Last summer, at 13 hearings in communities from Ohio to Thunder Bay, the International Joint Commission (IJC) heard from more than 3,000 people concerned about Great Lakes water levels. Despite a record 14 years of low levels, some recalled previous highs and counselled caution and acceptance of current conditions. However, most who spoke – especially cottagers on Georgian Bay – wanted action to restore higher levels.
Having grown up in Ludington, Mich., on the shores of Lake Michigan and worked in a family resort, I know that vacation homes – passed from generation to generation – are frequently more important than “year-round” houses. So, throughout the hearings, I was challenged by conflicting realities. Cottagers and businesses were obviously being seriously hurt by low water. But I knew that their single focus on outflows from Lake Huron down the St. Clair River omitted other critical causes. I knew the IJC could not deliver them from their misery, even if we delivered unequivocal advice to the two federal governments to engineer something to slow the flow and raise the lakes.
One man, seeing my dismay, excoriated me for “hostile body language” and the audience applauded. Responding to my explanation that the IJC was authorized only to advise the governments and could not appropriate money or order new structures to be built in the St. Clair River, another man yelled, “Yes, you can!”, as if his loud voice could invest the commission with powers that rest only with the governments of Canada and the United States.
Unfortunately, it’s not so simple. While St. Clair River dredging projects between the late 1800s and 1962 (and probably some further erosion subsequently) did contribute to lower water levels in Lake Michigan and Lake Huron, the decline caused by channel alterations only exacerbates the key driver of water level changes: climate. Scientists tell us that low levels are caused by persistent decline in precipitation, lack of ice and the resulting increase in evaporation. In fact, evaporation is by far the top cause of water loss from the lakes. Scientists’ satellite images and anglers’ unused-ice fishing tip-ups can tell you that the amount and duration of wintertime ice has fallen dramatically since the 1970s.
In addition, the movement of the Earth’s crust in response to the melting of glaciers, a phenomenon known as glacial isostatic adjustment, has also contributed to the apparent drop in water levels, especially around Georgian Bay. Just in the course of my lifetime, GIA has caused an apparent drop of 18 centimetres.
Those who point only to the dredging of the St. Clair River are oversimplifying the dynamics. We can no more blame dredging for low water than we can say that children fail to learn to read because they lack glasses or healthy breakfasts. No doubt, some of them need glasses and better breakfasts, but many other factors are involved.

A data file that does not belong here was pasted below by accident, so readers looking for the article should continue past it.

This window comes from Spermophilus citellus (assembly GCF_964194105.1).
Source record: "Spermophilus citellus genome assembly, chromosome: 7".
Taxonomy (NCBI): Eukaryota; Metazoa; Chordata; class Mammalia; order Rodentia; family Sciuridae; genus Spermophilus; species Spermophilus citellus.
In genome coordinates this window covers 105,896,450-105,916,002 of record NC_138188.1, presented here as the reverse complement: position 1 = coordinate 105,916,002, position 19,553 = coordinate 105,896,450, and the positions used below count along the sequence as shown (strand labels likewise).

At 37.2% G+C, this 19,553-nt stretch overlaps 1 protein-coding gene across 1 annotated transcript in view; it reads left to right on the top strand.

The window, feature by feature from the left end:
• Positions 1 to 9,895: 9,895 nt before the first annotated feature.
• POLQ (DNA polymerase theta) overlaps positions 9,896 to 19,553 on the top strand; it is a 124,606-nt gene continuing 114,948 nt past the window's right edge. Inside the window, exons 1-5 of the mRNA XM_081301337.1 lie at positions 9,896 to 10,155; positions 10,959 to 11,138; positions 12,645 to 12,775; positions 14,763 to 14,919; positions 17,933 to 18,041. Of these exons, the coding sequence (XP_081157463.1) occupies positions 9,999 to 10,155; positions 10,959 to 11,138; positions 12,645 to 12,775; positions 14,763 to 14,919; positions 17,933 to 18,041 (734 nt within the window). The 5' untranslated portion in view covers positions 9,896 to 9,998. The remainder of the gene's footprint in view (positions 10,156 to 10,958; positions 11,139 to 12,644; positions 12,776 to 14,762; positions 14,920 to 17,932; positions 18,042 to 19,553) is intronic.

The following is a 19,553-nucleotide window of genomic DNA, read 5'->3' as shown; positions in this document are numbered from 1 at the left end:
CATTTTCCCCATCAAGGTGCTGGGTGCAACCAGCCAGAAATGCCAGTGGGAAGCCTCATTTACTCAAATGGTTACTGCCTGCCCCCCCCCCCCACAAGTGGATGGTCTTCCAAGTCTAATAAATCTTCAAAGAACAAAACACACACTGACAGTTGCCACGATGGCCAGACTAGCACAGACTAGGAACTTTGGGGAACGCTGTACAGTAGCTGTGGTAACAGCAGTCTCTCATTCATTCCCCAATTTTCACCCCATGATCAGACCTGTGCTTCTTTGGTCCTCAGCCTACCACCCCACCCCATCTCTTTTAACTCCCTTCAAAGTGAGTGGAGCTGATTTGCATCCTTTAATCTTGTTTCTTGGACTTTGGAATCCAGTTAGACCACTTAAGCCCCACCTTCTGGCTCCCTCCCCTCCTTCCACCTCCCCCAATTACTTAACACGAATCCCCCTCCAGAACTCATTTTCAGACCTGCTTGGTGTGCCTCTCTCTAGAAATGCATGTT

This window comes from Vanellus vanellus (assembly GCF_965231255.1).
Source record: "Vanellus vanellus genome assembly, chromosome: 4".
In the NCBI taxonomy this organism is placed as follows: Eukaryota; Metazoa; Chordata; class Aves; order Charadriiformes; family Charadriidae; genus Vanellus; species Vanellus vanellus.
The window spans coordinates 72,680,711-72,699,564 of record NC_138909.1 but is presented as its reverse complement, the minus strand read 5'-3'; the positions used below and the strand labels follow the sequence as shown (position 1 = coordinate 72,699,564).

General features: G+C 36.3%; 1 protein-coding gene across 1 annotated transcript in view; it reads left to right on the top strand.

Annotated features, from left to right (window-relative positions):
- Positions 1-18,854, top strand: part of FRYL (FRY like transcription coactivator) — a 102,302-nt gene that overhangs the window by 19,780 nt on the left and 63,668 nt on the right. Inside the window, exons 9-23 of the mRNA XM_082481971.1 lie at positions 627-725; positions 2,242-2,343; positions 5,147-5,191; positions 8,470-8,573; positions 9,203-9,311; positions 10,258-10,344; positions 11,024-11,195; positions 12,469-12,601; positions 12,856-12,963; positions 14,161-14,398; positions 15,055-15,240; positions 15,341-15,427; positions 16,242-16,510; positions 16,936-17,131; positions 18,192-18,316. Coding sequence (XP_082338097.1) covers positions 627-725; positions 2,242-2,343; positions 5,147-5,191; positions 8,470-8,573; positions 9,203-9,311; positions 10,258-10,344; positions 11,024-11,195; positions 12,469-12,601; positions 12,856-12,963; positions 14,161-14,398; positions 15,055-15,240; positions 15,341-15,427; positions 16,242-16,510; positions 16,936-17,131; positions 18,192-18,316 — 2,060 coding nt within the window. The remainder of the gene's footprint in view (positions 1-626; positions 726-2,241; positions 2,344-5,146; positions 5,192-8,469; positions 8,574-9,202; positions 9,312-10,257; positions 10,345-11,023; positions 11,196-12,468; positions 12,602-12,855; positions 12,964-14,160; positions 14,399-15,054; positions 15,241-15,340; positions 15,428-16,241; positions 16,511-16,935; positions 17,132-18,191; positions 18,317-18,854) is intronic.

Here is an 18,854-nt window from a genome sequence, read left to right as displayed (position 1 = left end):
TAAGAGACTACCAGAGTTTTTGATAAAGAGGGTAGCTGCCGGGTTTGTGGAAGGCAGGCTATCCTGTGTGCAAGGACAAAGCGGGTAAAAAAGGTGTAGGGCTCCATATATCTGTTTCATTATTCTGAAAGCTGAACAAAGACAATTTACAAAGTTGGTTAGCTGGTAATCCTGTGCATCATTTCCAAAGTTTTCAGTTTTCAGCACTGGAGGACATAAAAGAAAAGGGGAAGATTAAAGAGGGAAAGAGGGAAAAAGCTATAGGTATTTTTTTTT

Blaming a previous government decision to dredge the St. Clair is certainly easier to accept than something as confounding as GIA. And there is nothing fraught with more controversy than climate change, which scientists link to water-level extremes. I would be much happier if good science showed that most of the recent low water conditions were caused by dredging in the St. Clair River. And it would be great if the only thing that blocked restoration of higher levels were a lack of political will.
But it’s not so simple. Any structure in the St. Clair River would have to account for the environmental effects on wildlife habitat, the consequences of further lowering water levels important to millions of downstream residents on Lake St. Clair and Lake Erie, the capacity to modify the controls in case of future high waters, and, most importantly, the unlikely capacity of any structure to make a real difference in Georgian Bay.
I support the principal findings of the IJC’s Advice to Governments, especially that we invest in understanding how to best manage and live with extreme water levels with adaptive management. And I wouldn’t object if the governments studied the costs, consequences and engineering challenges associated with installing adjustable structures in the St. Clair River. But I don’t want to contribute to the false belief that today’s extreme low levels can be largely explained by 50- to 150-year-old dredging projects. The science points to complexities with a lot of flashing yellow lights warning us to go slow in considering the best way forward.
Lana Pollack is U.S. chair of the International Joint Commission of Canada and the United States.